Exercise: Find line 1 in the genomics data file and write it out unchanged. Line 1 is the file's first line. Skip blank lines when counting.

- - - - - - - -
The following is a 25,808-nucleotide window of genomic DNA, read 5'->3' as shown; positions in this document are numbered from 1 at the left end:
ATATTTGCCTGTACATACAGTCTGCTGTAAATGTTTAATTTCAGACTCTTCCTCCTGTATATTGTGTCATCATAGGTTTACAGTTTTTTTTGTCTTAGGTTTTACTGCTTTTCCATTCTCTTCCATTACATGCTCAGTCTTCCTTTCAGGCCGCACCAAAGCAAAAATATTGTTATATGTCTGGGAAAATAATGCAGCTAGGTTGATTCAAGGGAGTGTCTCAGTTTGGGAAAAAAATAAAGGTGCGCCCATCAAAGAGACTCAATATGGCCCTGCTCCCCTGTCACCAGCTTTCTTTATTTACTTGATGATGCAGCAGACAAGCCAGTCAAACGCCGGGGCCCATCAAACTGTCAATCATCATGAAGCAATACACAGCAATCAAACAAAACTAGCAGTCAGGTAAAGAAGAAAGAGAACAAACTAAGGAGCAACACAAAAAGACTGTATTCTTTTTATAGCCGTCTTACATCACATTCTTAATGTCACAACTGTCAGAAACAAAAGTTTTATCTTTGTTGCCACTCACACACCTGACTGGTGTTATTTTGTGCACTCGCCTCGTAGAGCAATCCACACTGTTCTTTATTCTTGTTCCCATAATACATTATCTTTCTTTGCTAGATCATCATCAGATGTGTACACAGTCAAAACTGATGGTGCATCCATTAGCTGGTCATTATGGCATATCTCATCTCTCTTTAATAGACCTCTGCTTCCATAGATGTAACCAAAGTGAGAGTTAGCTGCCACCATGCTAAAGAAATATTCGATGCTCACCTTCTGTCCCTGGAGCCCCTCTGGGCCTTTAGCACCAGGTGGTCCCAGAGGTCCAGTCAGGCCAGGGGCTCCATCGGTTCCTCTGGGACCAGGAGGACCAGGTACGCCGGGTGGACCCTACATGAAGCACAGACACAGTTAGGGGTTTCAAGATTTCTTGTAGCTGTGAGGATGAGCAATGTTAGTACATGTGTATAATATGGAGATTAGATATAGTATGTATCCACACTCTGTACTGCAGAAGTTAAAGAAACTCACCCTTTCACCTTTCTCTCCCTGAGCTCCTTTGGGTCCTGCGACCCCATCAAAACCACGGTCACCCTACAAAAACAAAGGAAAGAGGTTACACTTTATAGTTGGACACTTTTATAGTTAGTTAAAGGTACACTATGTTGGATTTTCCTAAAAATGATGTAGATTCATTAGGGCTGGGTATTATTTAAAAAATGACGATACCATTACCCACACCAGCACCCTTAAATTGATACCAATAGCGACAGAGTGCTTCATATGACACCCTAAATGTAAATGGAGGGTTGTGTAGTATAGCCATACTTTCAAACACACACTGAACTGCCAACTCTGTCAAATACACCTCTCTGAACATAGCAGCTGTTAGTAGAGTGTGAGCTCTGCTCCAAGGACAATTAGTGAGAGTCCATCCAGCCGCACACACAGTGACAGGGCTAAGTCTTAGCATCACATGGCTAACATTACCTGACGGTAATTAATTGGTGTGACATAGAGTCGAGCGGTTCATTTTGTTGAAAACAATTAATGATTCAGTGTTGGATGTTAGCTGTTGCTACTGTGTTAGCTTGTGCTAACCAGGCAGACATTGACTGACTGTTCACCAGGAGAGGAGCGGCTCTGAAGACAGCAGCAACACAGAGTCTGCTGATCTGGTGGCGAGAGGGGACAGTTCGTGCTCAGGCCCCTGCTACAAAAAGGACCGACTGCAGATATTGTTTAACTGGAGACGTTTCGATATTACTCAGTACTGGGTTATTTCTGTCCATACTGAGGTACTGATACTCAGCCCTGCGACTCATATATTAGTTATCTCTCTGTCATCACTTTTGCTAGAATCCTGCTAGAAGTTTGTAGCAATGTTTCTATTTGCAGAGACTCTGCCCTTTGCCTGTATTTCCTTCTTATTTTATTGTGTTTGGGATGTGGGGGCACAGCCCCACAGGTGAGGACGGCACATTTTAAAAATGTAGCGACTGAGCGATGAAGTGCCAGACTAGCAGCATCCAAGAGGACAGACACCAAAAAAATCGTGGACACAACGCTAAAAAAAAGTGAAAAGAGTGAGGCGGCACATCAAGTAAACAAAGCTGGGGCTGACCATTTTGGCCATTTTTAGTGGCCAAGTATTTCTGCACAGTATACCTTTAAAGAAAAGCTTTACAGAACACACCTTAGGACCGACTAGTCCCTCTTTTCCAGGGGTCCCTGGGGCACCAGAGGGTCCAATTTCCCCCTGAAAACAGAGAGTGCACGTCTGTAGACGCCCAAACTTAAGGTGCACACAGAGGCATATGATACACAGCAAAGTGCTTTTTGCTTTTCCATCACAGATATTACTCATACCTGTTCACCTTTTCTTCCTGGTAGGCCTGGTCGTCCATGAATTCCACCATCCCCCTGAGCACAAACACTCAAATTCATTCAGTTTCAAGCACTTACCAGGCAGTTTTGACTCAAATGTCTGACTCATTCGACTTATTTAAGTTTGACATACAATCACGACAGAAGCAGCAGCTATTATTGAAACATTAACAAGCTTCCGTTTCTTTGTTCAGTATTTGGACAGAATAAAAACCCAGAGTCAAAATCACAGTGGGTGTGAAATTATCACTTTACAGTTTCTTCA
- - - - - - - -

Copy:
The following is a 25,808-nucleotide window of genomic DNA, read 5'->3' as shown; positions in this document are numbered from 1 at the left end: